|dc.description.abstract||This thesis explores the international adjustment and networking of international students at NHH in light of cultural distance. According to the available literature it is easier to adjust to a country where the cultural distance to the home country is small, compared to when the cultural distance towards the home country is larger. The process of international adjustment is often explained by the culture shock cycle where greater cultural distance is expected to result in a deeper culture shock and a longer adjustment period. The international adjustment is seen in the aspect of adjustment to the general environment, adjustment to interacting with host nationals, and adjustment to work.
The second aspect of this thesis is to explore the networking patterns of international students and the possible effects it poses on international adjustment. Theory predicts a positive relationship between adjustment and interaction with host nationals. However, it is also predicted that networks tend to be formed with a preference towards likeminded co-nationals.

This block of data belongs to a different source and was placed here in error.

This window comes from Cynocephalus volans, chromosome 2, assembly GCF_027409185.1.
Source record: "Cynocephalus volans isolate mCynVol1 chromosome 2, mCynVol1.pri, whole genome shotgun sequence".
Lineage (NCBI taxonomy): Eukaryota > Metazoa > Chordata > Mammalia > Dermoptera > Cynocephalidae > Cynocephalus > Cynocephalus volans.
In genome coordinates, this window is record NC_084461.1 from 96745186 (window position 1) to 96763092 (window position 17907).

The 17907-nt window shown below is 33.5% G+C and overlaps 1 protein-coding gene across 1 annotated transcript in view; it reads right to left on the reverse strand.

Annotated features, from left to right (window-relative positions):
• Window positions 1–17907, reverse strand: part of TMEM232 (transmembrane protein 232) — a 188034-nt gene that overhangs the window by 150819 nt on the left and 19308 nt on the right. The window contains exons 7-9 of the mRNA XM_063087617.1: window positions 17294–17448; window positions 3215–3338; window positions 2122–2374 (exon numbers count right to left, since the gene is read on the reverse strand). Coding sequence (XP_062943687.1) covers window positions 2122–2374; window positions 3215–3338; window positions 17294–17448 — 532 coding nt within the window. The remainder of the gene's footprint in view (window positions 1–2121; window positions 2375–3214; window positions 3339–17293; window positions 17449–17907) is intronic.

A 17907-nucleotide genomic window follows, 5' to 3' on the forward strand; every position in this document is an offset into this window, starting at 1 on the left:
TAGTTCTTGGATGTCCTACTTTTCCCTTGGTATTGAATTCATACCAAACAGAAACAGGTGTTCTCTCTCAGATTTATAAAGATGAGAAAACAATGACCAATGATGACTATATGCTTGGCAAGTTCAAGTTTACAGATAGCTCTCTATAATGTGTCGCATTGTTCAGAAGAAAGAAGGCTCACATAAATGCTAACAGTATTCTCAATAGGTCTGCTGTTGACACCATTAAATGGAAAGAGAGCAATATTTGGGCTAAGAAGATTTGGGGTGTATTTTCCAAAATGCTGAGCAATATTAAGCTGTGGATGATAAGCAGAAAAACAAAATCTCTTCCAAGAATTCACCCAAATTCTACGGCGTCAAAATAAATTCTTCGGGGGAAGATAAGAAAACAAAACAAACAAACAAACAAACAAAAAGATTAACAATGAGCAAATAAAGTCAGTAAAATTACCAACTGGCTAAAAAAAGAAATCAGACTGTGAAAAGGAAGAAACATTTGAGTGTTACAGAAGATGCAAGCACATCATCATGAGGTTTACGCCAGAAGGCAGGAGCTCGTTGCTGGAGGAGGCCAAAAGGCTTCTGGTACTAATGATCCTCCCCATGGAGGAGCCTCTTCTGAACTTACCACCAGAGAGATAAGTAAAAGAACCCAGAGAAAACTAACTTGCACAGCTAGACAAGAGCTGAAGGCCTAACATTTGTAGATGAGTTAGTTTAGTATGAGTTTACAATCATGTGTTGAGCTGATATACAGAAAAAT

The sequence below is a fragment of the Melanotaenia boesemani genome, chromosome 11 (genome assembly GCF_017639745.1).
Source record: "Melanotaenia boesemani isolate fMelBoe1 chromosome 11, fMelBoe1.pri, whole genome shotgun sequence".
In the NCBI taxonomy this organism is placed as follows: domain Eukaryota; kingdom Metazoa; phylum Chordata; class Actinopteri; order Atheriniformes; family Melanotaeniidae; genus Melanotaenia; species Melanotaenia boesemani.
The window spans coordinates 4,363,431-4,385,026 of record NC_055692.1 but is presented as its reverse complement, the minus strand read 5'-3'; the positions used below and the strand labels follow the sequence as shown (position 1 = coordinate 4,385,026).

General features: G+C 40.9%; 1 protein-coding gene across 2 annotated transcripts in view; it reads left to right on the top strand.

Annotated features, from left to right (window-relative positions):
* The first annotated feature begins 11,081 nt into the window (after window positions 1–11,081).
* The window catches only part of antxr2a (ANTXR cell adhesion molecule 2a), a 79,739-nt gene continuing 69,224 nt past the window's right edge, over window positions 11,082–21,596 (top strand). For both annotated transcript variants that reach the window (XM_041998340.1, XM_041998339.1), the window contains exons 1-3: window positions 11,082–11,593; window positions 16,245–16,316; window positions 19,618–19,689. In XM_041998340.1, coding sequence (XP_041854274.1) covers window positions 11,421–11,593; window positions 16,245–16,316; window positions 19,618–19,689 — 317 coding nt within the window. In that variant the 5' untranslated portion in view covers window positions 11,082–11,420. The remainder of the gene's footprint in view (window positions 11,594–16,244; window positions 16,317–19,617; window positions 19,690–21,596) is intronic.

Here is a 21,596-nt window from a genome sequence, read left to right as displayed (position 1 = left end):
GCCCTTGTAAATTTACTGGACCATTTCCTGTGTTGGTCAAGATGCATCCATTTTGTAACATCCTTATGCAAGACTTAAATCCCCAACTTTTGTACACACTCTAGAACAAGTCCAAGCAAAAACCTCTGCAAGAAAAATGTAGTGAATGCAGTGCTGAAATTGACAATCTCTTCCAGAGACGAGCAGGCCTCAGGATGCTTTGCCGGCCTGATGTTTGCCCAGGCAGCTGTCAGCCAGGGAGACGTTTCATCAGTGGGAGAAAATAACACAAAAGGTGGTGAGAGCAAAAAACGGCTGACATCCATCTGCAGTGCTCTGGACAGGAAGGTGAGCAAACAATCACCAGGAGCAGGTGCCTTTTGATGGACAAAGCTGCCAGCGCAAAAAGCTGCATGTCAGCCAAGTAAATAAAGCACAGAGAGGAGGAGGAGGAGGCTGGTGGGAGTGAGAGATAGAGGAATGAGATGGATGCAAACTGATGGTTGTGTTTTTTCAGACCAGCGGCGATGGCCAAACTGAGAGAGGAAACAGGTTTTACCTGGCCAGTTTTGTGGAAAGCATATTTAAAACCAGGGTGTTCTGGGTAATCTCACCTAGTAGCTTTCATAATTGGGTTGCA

The respondents selected to explore the subject were eight international students at NHH divided into two equal groups based on expected cultural distance; one group of Western Europeans and one group of Asians.
The adjustment process fit the culture shock cycle for some of the respondents and for some not. Cultural distance could not explain whether the culture shock cycle was accurate for the adjustment or not as there was an equal spread between the eastern and western group. However, culture shock was more frequently experienced within the eastern group. Anticipatory adjustment and language skills were found to play an important role in explaining the adjustment of the international students. Moreover the networking pattern of the respondents proved to coincide quite well with the presented literature.||no_NO